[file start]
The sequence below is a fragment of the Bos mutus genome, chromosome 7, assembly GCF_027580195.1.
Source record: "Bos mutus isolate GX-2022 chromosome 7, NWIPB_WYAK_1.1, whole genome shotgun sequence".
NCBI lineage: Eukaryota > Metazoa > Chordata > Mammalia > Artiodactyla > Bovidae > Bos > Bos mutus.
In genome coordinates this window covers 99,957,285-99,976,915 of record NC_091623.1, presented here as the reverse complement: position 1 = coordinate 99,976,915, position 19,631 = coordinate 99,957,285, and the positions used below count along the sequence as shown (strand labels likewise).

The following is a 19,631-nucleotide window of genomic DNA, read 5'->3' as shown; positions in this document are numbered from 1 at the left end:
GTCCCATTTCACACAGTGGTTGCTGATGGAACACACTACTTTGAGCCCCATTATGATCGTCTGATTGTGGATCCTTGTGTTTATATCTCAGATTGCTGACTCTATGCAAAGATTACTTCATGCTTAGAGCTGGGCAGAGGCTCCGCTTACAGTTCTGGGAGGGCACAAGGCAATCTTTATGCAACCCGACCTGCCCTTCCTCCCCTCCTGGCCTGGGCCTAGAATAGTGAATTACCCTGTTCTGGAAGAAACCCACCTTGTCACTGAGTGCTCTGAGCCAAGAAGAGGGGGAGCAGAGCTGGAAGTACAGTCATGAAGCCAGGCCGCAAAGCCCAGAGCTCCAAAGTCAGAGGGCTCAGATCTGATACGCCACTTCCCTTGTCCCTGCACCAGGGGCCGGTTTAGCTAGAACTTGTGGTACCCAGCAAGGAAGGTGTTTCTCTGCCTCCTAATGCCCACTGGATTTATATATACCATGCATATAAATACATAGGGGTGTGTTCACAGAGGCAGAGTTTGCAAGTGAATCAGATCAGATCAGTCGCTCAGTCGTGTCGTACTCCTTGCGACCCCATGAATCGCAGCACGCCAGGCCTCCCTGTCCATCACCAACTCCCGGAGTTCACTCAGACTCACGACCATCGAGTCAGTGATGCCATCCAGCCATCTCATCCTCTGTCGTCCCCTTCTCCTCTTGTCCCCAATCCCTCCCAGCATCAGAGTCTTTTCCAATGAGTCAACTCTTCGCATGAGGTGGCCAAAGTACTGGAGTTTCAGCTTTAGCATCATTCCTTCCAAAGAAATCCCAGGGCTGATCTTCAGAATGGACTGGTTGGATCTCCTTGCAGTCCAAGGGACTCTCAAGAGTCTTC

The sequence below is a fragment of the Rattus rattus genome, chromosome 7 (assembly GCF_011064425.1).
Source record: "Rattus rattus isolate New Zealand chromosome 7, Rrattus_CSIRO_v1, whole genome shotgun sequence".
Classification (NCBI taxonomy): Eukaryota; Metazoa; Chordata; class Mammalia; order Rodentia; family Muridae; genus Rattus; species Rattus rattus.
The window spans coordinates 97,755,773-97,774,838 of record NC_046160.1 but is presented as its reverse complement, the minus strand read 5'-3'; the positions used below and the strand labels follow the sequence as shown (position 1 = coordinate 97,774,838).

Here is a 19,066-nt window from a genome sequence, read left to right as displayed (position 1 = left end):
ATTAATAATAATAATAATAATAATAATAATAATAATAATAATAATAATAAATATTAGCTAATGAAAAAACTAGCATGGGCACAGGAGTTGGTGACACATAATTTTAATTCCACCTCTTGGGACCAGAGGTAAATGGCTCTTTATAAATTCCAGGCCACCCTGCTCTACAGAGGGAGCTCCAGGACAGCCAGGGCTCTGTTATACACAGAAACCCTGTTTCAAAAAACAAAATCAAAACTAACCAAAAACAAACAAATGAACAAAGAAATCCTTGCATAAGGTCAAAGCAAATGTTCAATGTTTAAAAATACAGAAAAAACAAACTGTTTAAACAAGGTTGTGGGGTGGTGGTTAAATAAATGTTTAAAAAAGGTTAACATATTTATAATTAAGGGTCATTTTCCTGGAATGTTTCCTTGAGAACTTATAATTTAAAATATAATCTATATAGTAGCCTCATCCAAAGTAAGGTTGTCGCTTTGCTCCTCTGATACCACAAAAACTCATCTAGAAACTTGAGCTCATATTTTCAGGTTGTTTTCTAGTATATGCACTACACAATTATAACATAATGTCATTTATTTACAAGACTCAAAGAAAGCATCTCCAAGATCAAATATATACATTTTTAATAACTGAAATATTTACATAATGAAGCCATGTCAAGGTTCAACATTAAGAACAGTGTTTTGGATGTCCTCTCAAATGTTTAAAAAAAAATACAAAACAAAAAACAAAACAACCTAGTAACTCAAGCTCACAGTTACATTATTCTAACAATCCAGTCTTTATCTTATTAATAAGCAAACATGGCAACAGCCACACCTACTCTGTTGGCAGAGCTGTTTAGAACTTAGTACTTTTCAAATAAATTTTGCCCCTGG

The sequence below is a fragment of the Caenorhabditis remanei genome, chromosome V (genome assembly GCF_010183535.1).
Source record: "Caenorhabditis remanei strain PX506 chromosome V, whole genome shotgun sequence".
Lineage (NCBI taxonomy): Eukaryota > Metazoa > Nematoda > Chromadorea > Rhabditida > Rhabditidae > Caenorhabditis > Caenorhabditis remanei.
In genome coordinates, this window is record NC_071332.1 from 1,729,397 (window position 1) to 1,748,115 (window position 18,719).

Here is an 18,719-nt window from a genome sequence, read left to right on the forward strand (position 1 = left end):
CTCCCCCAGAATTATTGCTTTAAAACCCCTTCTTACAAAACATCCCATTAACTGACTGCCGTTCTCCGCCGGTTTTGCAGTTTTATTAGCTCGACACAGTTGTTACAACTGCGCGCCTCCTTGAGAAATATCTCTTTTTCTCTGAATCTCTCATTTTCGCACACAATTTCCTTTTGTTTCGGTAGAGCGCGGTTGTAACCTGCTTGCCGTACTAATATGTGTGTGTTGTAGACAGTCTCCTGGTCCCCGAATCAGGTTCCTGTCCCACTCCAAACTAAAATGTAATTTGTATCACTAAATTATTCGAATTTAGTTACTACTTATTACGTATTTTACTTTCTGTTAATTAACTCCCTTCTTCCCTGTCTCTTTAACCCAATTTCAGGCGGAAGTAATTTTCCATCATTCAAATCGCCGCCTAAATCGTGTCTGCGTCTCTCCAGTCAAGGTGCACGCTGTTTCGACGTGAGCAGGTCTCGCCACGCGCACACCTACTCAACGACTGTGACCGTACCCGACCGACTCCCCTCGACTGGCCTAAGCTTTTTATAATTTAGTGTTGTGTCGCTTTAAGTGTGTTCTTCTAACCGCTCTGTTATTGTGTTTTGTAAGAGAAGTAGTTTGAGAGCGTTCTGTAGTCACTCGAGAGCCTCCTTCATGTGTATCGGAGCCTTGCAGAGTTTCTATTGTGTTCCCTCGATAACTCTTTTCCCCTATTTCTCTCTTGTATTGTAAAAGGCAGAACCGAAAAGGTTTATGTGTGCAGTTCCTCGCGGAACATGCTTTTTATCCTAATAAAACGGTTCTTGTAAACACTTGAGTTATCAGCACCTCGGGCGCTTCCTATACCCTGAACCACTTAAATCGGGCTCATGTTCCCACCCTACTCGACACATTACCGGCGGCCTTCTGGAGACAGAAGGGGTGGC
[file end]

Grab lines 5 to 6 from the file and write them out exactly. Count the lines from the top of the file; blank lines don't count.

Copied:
The following is a 19,631-nucleotide window of genomic DNA, read 5'->3' as shown; positions in this document are numbered from 1 at the left end:
GTCCCATTTCACACAGTGGTTGCTGATGGAACACACTACTTTGAGCCCCATTATGATCGTCTGATTGTGGATCCTTGTGTTTATATCTCAGATTGCTGACTCTATGCAAAGATTACTTCATGCTTAGAGCTGGGCAGAGGCTCCGCTTACAGTTCTGGGAGGGCACAAGGCAATCTTTATGCAACCCGACCTGCCCTTCCTCCCCTCCTGGCCTGGGCCTAGAATAGTGAATTACCCTGTTCTGGAAGAAACCCACCTTGTCACTGAGTGCTCTGAGCCAAGAAGAGGGGGAGCAGAGCTGGAAGTACAGTCATGAAGCCAGGCCGCAAAGCCCAGAGCTCCAAAGTCAGAGGGCTCAGATCTGATACGCCACTTCCCTTGTCCCTGCACCAGGGGCCGGTTTAGCTAGAACTTGTGGTACCCAGCAAGGAAGGTGTTTCTCTGCCTCCTAATGCCCACTGGATTTATATATACCATGCATATAAATACATAGGGGTGTGTTCACAGAGGCAGAGTTTGCAAGTGAATCAGATCAGATCAGTCGCTCAGTCGTGTCGTACTCCTTGCGACCCCATGAATCGCAGCACGCCAGGCCTCCCTGTCCATCACCAACTCCCGGAGTTCACTCAGACTCACGACCATCGAGTCAGTGATGCCATCCAGCCATCTCATCCTCTGTCGTCCCCTTCTCCTCTTGTCCCCAATCCCTCCCAGCATCAGAGTCTTTTCCAATGAGTCAACTCTTCGCATGAGGTGGCCAAAGTACTGGAGTTTCAGCTTTAGCATCATTCCTTCCAAAGAAATCCCAGGGCTGATCTTCAGAATGGACTGGTTGGATCTCCTTGCAGTCCAAGGGACTCTCAAGAGTCTTC